The Irish & European Elections in Ireland: a Step Forward for Democracy?

End to Tweedle Dee and Tweedle Dum Politics?
The results of the local and European elections of last Friday were a watershed in Irish politics. Public anger in the last general election (in 2012) brought to an end Fianna Fáil’s tenure as the largest party in the Irish republic.  Popular disgust at the lies and betrayal of the electorate by the Labour Party has ended its century-old status as the main left-wing force in Irish politics and ushered in Sinn Féin as the new radical movement of the island of Ireland. The division of political power between Fianna Fáil and Fine Gael-dominated governments, that has been a hallmark of the state since the early 1930s, has come to an end. 
There are of course many good honest hardworking idealistic people in all of the established parties- Ciaran Cannon and councillor Frank Fahy in Fine Gael;  Eamon O'Cuiv, John McGuinness and Noel Tracey in Fianna Fáil; Sean Sherlock and Billy Cameron in Labour. But they are too few; power and greed has corrupted too many of their colleagues.  
When Michael D. Higgins left Labour after winning the Irish Presidency the party lost its conscience. Both Fianna Fáil and Labour have betrayed the egalitarian principles of their visionary patriotic founders.

The Cosy Cartel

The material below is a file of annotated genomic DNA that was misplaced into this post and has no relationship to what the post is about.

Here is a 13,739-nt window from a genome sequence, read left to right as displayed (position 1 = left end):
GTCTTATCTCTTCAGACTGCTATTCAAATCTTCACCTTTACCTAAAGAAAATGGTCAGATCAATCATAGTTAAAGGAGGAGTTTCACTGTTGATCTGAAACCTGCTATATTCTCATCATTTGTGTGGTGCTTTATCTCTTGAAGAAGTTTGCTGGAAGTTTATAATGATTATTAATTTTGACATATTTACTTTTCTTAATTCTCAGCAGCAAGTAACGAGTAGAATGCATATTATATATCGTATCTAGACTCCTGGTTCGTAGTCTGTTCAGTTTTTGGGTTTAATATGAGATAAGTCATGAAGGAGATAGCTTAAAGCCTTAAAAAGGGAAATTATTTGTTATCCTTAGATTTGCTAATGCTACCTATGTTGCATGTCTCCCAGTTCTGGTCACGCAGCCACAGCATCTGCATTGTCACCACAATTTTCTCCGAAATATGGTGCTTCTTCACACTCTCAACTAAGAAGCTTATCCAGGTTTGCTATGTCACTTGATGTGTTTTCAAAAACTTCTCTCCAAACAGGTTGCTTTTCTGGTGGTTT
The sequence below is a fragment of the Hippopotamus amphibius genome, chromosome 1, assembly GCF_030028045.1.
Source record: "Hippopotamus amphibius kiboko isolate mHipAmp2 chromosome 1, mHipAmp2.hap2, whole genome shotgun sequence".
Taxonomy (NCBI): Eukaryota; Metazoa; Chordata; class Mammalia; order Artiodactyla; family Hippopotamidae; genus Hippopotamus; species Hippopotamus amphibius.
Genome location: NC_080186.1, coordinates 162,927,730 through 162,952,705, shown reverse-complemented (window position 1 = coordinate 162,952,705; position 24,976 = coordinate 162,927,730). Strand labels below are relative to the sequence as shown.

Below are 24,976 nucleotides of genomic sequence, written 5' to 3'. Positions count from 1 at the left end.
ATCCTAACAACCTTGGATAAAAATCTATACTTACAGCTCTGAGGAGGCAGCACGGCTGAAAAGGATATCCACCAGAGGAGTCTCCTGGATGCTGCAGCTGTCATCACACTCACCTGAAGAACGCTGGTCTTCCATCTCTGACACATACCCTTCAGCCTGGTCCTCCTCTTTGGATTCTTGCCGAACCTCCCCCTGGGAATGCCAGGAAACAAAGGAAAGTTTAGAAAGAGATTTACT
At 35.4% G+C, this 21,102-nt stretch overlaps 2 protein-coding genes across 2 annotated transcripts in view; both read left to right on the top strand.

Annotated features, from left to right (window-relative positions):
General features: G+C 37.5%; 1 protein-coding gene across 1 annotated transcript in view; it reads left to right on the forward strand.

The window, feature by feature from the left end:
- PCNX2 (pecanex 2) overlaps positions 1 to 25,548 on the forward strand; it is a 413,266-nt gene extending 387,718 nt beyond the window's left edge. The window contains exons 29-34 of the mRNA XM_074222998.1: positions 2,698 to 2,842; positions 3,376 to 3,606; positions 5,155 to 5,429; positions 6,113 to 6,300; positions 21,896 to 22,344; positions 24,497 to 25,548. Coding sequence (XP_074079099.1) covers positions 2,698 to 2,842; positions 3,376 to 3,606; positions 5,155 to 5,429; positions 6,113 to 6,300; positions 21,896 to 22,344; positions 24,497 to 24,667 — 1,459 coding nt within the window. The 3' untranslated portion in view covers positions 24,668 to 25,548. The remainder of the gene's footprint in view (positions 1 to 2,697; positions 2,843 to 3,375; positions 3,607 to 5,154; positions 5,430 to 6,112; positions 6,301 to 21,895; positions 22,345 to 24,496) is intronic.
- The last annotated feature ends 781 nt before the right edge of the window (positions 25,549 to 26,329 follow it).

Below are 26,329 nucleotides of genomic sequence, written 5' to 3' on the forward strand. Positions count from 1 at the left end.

This weekend's results show that there is now an alternative government-in-waiting comprising progressive independents, socialists, republicans, environmentalists, community activists and beneficial business interests that has the potential to break the three-party monolith and its long time cosy relationship with property speculators, builders, top civil servants, the trade union leaders, bishops, ranchers, bankers and the EU hierarchy that has created a huge democratic deficit in this country and across Europe that has led to growing public apathy and alienation with the body politic due to the high levels of emigration, unemployment, corruption and taxes.

For the first time since we joined the EEC in 1972, people are starting to question the never-ending loss of sovereignty to a supra-national unrepresentative bureaucratic institution that has created the environment and circumstances to privatise public services and sell off national resources across Europe to multi-national corporations unaccountable to its citizens.
Newly elected TD, Ruth Coppinger
Of course the struggle for nations, local communities and ordinary people to secure control over their destinies will take many more years to achieve and will not be without heartbreak. Sinn Féin could lose their idealism and become over time corrupted by power. But the election results today was a step forward hopefully to a better future for Ireland and Europe that will be a true union of peaceful, democratic independent countries. 
It will mean at last that the great untouchables such as Denis O'Brien and others, who as the Moriarty Tribunal showed undermined the democratic institutions of our state, can be brought to justice.

No comments: